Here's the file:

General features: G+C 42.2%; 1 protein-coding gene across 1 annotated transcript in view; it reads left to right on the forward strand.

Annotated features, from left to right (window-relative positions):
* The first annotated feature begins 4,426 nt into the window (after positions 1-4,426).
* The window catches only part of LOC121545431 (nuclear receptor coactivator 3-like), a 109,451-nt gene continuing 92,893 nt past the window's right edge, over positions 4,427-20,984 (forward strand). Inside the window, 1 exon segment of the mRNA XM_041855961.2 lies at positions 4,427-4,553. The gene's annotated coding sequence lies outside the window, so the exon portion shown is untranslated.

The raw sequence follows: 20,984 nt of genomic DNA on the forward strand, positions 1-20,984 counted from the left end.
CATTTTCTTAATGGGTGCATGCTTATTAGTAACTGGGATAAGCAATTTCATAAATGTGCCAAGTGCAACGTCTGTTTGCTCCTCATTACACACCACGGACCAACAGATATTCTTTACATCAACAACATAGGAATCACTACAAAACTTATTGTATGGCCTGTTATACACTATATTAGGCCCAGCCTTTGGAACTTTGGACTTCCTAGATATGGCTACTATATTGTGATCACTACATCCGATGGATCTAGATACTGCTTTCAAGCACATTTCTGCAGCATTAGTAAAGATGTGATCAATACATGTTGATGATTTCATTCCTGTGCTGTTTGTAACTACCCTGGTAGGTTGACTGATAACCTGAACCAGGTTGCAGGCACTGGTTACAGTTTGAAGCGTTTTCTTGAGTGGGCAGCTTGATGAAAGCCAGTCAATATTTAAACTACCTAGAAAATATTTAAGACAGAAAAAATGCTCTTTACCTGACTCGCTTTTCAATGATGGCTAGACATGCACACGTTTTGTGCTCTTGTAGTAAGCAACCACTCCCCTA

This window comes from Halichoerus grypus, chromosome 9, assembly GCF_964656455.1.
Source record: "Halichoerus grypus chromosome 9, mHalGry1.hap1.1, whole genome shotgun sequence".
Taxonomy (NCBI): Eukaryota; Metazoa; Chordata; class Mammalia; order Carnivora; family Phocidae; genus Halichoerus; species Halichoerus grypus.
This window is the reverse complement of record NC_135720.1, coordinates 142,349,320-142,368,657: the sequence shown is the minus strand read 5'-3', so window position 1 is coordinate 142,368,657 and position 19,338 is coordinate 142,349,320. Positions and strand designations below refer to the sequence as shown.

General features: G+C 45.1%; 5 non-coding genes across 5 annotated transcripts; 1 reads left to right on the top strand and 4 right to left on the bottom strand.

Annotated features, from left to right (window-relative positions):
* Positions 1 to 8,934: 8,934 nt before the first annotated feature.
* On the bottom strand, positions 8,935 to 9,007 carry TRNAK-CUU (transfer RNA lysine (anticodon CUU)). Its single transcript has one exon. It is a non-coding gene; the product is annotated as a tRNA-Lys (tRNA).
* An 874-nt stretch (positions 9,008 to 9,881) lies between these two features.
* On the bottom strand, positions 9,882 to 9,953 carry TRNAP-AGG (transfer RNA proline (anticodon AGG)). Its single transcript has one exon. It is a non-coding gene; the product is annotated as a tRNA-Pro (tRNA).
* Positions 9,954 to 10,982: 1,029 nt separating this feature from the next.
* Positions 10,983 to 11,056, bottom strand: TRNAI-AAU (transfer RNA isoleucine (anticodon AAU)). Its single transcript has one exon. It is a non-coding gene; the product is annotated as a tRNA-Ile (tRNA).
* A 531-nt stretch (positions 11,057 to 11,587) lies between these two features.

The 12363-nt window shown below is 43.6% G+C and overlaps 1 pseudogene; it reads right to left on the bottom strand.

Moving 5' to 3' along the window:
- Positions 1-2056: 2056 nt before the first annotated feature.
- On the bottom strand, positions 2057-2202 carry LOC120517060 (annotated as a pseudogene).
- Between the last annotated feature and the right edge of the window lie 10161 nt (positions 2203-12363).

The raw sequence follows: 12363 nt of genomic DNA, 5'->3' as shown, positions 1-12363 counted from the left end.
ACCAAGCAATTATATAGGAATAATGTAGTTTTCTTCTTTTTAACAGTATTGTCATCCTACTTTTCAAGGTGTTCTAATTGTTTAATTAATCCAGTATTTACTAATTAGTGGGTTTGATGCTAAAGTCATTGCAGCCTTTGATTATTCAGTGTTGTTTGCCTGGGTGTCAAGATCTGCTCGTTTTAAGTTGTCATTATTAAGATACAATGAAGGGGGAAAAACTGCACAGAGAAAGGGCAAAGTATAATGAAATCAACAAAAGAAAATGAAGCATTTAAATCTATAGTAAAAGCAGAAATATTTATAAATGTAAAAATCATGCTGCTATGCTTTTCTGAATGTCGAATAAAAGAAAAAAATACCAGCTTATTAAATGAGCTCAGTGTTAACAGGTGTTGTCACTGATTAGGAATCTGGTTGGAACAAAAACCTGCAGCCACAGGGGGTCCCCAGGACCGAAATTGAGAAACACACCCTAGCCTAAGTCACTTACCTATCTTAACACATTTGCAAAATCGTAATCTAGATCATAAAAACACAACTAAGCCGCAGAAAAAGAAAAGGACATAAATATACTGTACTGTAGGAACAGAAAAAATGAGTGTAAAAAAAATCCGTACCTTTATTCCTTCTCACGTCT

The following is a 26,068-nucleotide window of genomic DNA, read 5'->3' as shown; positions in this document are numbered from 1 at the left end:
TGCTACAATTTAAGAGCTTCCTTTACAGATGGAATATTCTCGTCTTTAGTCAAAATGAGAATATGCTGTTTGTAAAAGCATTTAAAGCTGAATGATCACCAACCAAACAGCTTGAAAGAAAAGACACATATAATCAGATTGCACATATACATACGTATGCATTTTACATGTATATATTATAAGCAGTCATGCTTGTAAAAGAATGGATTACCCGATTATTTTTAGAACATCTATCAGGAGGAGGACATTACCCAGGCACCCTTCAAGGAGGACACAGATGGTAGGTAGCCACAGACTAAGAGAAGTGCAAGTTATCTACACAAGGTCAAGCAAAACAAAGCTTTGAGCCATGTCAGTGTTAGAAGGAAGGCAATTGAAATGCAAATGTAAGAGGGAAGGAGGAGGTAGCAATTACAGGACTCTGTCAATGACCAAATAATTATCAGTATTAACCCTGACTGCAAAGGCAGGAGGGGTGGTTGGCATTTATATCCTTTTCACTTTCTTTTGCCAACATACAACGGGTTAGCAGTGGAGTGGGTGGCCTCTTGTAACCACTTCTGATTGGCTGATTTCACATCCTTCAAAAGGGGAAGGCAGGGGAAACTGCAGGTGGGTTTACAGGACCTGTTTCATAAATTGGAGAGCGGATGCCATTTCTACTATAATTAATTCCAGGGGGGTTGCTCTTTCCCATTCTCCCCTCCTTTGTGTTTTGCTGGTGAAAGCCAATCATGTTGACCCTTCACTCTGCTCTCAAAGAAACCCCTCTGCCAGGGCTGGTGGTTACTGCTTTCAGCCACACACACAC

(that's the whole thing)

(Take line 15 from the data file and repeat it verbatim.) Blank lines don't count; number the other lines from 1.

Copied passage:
* An 874-nt stretch (positions 9,008 to 9,881) lies between these two features.